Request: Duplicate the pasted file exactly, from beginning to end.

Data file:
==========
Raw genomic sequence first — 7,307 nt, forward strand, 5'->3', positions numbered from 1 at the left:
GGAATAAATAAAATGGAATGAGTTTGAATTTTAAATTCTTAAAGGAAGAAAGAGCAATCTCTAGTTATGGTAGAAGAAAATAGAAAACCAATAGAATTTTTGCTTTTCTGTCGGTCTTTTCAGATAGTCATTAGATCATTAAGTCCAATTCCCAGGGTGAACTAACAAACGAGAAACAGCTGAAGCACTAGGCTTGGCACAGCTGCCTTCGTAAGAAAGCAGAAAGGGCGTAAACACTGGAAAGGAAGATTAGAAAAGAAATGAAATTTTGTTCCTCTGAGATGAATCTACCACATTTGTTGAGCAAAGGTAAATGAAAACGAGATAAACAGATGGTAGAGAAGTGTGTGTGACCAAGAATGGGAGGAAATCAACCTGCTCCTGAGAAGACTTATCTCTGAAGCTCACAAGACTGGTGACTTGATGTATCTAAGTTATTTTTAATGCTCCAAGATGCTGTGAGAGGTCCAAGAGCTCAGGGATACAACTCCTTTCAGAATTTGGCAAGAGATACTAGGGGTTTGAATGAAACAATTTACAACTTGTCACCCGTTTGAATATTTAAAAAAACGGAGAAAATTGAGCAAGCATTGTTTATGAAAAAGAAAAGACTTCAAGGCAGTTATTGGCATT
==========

Raw genomic sequence first — 7,307 nt, forward strand, 5'->3', positions numbered from 1 at the left:
GGAATAAATAAAATGGAATGAGTTTGAATTTTAAATTCTTAAAGGAAGAAAGAGCAATCTCTAGTTATGGTAGAAGAAAATAGAAAACCAATAGAATTTTTGCTTTTCTGTCGGTCTTTTCAGATAGTCATTAGATCATTAAGTCCAATTCCCAGGGTGAACTAACAAACGAGAAACAGCTGAAGCACTAGGCTTGGCACAGCTGCCTTCGTAAGAAAGCAGAAAGGGCGTAAACACTGGAAAGGAAGATTAGAAAAGAAATGAAATTTTGTTCCTCTGAGATGAATCTACCACATTTGTTGAGCAAAGGTAAATGAAAACGAGATAAACAGATGGTAGAGAAGTGTGTGTGACCAAGAATGGGAGGAAATCAACCTGCTCCTGAGAAGACTTATCTCTGAAGCTCACAAGACTGGTGACTTGATGTATCTAAGTTATTTTTAATGCTCCAAGATGCTGTGAGAGGTCCAAGAGCTCAGGGATACAACTCCTTTCAGAATTTGGCAAGAGATACTAGGGGTTTGAATGAAACAATTTACAACTTGTCACCCGTTTGAATATTTAAAAAAACGGAGAAAATTGAGCAAGCATTGTTTATGAAAAAGAAAAGACTTCAAGGCAGTTATTGGCATT